Some Senators Act Like Adults, But Leaders Are Kids
It's downright scary to contrast the antics of Senate leaders
on and around the floor Tuesday with a hearing the following day
in the Senate Homeland Security and Governmental Affairs Committee.
because the juvenile, angry, partisan and divisive behavior of
the leaders more likely represents the future of American governance
than the serious, adult and bipartisan civility of the committee.
notice, Senate Minority Leader Harry Reid (D-Nev.) unleashed a
sneak attack on the GOP leadership Tuesday, calling the Senate
into a rare closed session and charging that the Bush administration
had "manufactured and manipulated intelligence in order to
sell the war in Iraq and attempted to destroy those who dared
to challenge its actions."
Leader Bill Frist (R-Tenn.) went into an immediate rage, denouncing
Reid's "stunt" and saying he couldn't trust him again.
that Frist calmed down after the two-hour closed session, but
later he wrote to supporters of his political action committee
that Democrats had staged "a temper tantrum ... a tactic
of the weak, the tactic of a party with no convictions, no principles,
morning, Sens. Susan Collins (R-Maine) and Joe Lieberman (D-Conn.)
conducted their latest hearing in the homeland security's investigation
of governmental responses to Hurricane Katrina, arguably the next-most
disputed political topic after Iraq and Supreme Court nominations.
in his Senate speech that Katrina is an example of the GOP-dominated
Senate's failure to exercise oversight over the executive branch.
That's just false.
the committee heard testimony from the Federal Emergency Management
Agency's lone official in New Orleans during the hurricane, who
described his frantic and futile efforts to get the attention
of his Bush administration superiors about deteriorating conditions
in the city. That's oversight.
the panel heard engineering experts say that the Army Corps of
Engineers - another arm of the executive branch - may not be repairing
levees in New Orleans well enough to withstand the next hurricane.
That's oversight, too.
Lieberman have both said that governments failed "at all
levels" during the Katrina disaster - the GOP-run federal
government and the Democratic state governments of Louisiana and
New Orleans. They are conducting their investigation not just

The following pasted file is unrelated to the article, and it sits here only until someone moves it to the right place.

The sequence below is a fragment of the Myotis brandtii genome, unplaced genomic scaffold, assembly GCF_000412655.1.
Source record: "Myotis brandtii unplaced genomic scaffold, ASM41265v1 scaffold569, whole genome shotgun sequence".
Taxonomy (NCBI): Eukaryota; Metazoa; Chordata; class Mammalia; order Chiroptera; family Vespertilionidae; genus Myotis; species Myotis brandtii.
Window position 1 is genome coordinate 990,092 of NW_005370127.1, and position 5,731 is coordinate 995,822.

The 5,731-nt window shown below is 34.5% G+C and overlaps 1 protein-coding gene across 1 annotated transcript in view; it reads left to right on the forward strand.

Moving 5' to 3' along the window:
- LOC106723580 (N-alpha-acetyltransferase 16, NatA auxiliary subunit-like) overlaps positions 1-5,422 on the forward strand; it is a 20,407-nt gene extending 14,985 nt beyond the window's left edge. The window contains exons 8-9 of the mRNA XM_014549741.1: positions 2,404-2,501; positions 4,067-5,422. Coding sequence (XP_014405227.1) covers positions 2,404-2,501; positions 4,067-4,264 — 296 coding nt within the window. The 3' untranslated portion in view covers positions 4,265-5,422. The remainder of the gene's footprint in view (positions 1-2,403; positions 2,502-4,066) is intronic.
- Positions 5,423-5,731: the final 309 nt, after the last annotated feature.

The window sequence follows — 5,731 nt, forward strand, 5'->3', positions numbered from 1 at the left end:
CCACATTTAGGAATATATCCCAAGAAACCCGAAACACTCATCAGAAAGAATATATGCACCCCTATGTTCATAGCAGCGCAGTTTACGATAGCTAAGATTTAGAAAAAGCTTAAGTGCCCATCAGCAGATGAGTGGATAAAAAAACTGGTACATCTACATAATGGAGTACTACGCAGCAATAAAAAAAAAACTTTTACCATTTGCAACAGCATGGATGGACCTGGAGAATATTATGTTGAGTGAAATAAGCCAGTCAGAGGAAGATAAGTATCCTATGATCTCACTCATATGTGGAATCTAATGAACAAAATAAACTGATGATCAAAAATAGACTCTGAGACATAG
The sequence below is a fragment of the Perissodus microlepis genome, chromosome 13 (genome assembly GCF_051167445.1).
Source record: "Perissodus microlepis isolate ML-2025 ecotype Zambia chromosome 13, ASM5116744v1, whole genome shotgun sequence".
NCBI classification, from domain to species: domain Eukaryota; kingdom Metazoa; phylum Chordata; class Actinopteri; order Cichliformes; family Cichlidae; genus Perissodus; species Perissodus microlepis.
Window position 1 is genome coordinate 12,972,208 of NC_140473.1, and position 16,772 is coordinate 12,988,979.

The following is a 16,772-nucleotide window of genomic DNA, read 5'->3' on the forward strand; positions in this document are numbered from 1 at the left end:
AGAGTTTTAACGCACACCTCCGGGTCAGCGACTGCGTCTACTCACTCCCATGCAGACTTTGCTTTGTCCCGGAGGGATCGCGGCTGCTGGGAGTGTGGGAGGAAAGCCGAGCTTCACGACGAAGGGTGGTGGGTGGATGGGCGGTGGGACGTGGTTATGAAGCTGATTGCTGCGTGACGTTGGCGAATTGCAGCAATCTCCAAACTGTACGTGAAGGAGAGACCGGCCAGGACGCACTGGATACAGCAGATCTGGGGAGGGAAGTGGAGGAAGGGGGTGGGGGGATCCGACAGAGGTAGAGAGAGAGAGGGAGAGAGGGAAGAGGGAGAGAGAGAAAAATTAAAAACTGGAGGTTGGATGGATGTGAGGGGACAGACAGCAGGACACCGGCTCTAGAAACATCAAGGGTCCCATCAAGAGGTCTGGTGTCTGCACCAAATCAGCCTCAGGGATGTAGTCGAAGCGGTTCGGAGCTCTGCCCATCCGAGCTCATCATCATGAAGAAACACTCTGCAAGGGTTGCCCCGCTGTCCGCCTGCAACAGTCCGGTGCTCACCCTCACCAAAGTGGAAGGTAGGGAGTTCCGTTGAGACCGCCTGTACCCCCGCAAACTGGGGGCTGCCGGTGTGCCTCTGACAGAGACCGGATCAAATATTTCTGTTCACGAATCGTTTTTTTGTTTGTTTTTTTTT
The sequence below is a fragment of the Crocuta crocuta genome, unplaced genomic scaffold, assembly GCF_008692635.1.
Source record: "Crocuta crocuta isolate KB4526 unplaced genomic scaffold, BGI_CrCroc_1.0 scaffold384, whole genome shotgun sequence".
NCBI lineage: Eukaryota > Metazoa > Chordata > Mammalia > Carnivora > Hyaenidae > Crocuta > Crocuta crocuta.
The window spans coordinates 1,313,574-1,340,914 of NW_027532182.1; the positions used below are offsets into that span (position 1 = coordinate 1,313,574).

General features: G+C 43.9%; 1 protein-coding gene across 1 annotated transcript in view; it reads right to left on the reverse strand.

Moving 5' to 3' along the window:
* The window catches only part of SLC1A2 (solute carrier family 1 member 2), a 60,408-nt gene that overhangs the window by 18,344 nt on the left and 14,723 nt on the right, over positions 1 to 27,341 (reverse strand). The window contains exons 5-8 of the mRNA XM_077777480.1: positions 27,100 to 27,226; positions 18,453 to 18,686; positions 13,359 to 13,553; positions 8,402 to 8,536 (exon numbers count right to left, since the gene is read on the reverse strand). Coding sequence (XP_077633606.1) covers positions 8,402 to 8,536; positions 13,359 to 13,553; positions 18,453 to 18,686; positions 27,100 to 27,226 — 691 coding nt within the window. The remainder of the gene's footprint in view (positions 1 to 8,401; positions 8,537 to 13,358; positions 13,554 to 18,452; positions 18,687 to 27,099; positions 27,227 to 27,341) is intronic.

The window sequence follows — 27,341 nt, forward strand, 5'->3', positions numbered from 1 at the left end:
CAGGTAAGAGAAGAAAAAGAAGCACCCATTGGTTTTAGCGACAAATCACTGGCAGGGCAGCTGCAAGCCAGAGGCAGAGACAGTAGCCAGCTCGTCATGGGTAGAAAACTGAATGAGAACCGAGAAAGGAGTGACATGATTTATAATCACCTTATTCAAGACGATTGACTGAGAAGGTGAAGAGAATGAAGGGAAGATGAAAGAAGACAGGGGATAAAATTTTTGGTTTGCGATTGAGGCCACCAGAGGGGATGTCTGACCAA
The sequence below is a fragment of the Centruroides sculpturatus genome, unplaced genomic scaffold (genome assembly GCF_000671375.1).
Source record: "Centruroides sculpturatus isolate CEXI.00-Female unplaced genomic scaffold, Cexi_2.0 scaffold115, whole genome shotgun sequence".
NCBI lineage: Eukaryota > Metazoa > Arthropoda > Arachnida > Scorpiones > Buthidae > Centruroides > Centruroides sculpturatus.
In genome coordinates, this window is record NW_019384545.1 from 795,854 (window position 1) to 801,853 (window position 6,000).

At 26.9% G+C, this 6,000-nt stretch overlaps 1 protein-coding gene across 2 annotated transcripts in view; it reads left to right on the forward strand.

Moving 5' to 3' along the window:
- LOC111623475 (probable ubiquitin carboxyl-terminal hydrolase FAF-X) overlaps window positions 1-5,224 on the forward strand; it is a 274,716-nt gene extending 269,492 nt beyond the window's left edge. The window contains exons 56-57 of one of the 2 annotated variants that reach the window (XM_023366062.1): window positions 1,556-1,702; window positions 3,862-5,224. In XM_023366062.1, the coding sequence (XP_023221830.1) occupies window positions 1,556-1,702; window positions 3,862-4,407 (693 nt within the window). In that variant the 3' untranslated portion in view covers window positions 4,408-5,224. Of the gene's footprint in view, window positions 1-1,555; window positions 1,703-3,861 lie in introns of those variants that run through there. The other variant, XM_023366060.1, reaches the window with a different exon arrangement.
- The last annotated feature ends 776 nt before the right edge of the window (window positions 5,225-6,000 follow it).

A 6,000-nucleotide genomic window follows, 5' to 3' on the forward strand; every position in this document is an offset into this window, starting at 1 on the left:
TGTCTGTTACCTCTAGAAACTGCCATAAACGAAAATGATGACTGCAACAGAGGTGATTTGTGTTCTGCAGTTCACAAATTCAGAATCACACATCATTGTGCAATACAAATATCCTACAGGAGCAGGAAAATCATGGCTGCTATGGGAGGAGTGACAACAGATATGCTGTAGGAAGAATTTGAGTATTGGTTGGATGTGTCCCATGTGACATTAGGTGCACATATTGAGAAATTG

to assess blame, but to make sure such catastrophes don't happen
when Frist assigned the hot topic of intelligence reform to their
committee, chairwoman Collins and ranking member Lieberman made
a pact that they'd iron out potentially partisan disputes in private,
then present a common front to their caucuses and avoid party-line
votes. They succeeded.
It was possible
because the two Senators are grownups, and moderates. They value
getting the public's business done well rather than waging partisan
both are members of the "Gang of 14" Senators who are
(so far) blocking Democratic filibusters of Bush judicial nominees
and the GOP leadership's threatened exercise of the "nuclear
option" to change Senate rules by simple majority vote.
told me he would break from the 14 and join a filibuster if he
became convinced - which he is not now - that Supreme Court nominee
Samuel Alito was likely to vote to overturn the 1973 Roe v. Wade
decision. "It would mean a lack of respect for precedent,"
and Collins expressed appropriate dismay at the closed session.
Collins said the incident "highlights how partisan the atmosphere
has become in Washington. We need to address serious issues in
a serious atmosphere."
told me, "This place is polluted by partisanship. More than
that - it's incapacitated by partisanship."
that he believed Reid acted because the Senate Intelligence Committee
was "dragging its feet" in investigating the Bush White
House's use of intelligence prior to the Iraq war.
is disputed by Collins' moderate Maine colleague, Sen. Olympia
Snowe (R), a member of the Intelligence panel.
She told a Maine newspaper that "the committee has steadily
progressed with its investigation in a bipartisan manner, which
is in stark contrast to what the minority said" before the
committee staffers say they have conducted "more than dozens"
of interviews as part of the probe, and matched 500 official statements
with the intelligence sources on which they were based.
not to conclude that Reid called the secret session to keep media
attention focused on the indictment of former White House aide
Scooter Libby at a time when Bush is trying to change it to avian
flu and the Supreme Court.
had hoped that Special Prosecutor Patrick Fitzgerald would indict
top Bush aide Karl Rove, too, and conduct a trial of the president's
war policy. That's not going to happen.
of intelligence deserves a thorough and fair investigation, but
it's not clear that partisan Democrats will be satisfied with
any conclusion other than that Bush knew no weapons of mass destruction
existed in Iraq and lied to the country about it.
unlikely that happened, since many Democrats examined U.S. intelligence
findings before the war and concluded, too, that Iraq had WMD.
But it's worth looking into, in a serious, adult way. The subject
is too important to be handled childishly.
Kondracke is the Executive Editor of Roll Call.